I keep stressing: ionic is loosing valuable input from the open source community this way.

PRs are triaged more often than issues, as these contain actionable data (new code) that can be decided on. Issues are one level away from actionability. If there are still useful PRs or other useful work, you don’t just jump in and spend 5 hours responding to (mostly not actionable => “useless”) issues.

If you actually want to help, feel free to go through the issues as well and help out. Not only on ones that you create, but also on the ~250 from other people. Help the users, tell them to close the issue if it actually isn’t relevant (any more) or correct. This will help a maintainer to actually have something to work with when they decide to spend some time on issues.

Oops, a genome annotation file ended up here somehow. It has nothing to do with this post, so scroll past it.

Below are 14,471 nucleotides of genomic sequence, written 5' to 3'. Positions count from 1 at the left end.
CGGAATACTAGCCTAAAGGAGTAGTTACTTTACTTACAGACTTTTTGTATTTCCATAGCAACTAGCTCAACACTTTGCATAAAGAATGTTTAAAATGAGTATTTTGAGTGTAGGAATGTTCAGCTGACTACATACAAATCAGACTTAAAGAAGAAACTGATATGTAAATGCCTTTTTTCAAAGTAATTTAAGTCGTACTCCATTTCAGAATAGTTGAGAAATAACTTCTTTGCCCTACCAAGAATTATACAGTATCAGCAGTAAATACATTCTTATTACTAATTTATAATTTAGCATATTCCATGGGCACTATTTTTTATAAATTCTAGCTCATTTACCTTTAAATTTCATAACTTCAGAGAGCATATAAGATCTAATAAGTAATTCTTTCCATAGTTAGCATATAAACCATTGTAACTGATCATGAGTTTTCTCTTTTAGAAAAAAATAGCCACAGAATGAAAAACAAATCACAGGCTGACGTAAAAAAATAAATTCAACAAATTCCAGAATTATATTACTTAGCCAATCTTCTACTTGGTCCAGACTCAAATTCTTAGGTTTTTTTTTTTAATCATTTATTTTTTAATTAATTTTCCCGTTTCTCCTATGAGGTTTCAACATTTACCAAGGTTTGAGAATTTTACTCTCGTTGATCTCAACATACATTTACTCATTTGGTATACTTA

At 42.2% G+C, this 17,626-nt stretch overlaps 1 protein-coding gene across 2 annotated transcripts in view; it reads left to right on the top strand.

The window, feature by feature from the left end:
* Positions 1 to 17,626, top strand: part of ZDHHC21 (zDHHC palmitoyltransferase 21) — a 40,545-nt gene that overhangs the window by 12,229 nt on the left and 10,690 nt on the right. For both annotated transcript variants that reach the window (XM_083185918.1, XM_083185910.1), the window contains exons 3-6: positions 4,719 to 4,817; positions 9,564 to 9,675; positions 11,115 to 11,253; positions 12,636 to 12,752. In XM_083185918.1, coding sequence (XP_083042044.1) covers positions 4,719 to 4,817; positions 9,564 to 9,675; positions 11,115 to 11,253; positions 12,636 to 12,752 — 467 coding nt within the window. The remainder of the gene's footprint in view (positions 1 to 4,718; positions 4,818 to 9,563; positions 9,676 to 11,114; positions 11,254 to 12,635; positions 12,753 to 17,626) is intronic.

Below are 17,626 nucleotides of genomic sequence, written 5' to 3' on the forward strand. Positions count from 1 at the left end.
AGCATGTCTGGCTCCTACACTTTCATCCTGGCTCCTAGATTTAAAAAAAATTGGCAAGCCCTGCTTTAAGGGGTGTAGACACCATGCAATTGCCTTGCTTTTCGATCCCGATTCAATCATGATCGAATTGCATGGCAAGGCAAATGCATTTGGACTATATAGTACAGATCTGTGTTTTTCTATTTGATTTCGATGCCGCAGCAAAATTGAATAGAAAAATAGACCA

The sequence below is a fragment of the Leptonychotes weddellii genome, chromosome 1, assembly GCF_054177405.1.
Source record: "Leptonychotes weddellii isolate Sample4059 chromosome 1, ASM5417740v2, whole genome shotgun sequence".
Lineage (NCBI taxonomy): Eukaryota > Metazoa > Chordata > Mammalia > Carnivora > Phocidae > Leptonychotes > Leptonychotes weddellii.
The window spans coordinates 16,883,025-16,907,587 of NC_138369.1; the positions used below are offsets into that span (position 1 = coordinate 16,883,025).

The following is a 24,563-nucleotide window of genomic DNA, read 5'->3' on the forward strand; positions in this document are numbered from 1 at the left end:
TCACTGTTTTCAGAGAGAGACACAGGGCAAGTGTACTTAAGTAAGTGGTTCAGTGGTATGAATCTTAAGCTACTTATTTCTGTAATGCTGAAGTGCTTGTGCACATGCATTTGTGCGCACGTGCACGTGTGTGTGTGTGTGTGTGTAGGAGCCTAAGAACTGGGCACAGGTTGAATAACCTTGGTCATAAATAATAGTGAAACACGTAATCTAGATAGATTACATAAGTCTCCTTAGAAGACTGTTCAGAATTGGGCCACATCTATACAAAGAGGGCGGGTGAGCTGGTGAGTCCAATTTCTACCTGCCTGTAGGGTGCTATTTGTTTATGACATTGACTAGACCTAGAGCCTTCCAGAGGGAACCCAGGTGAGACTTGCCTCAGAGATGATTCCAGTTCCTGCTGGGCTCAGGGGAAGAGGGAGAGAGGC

A well written response from a reputable user like you that actually describes the problem that has to taken action on, maybe already with some ideas about solutions etc. makes it much easier for them to tackle these with actual work, and not spending hours copy pasting “What is your ionic info output? What version are you using? What are you talking about? Can you build a repro project and upload it on Github?” responses.

(I write, after spending 3 hours responding to forum posts and issues of the projects I contribute to… instead of actual coding.)

you are completely right! I will try to put in some time this weekend.
But having said that, it is way more rewarding and appealing if there is at least some feedback from maintainers. Really a small: “hmm, that’s right, this could be an issue. We do not have a lot of time atm, but if you find more info that would help.” would make the repo feel much more alive, and more users will engage. At this point I do not have the impression that issues are taken seriously (as opposed to other ionic - repos btw!). Community effort is a 2-way street (or some other cheesy-sounding remark).

But enough on this topic: i will try to comment on some issues, hoping this will lead to maintainers to do the same.